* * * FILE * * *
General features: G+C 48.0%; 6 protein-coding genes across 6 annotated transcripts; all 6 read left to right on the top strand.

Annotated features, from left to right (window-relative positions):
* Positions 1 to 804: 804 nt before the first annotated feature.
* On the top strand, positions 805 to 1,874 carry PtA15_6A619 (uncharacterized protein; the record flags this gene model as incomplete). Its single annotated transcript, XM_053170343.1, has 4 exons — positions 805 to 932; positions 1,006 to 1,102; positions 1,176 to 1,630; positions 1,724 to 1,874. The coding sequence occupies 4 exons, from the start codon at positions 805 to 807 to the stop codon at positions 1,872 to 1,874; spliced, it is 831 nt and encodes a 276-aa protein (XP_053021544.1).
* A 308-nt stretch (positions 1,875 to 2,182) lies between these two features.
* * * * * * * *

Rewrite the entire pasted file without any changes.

General features: G+C 48.0%; 6 protein-coding genes across 6 annotated transcripts; all 6 read left to right on the top strand.

Annotated features, from left to right (window-relative positions):
* Positions 1 to 804: 804 nt before the first annotated feature.
* On the top strand, positions 805 to 1,874 carry PtA15_6A619 (uncharacterized protein; the record flags this gene model as incomplete). Its single annotated transcript, XM_053170343.1, has 4 exons — positions 805 to 932; positions 1,006 to 1,102; positions 1,176 to 1,630; positions 1,724 to 1,874. The coding sequence occupies 4 exons, from the start codon at positions 805 to 807 to the stop codon at positions 1,872 to 1,874; spliced, it is 831 nt and encodes a 276-aa protein (XP_053021544.1).
* A 308-nt stretch (positions 1,875 to 2,182) lies between these two features.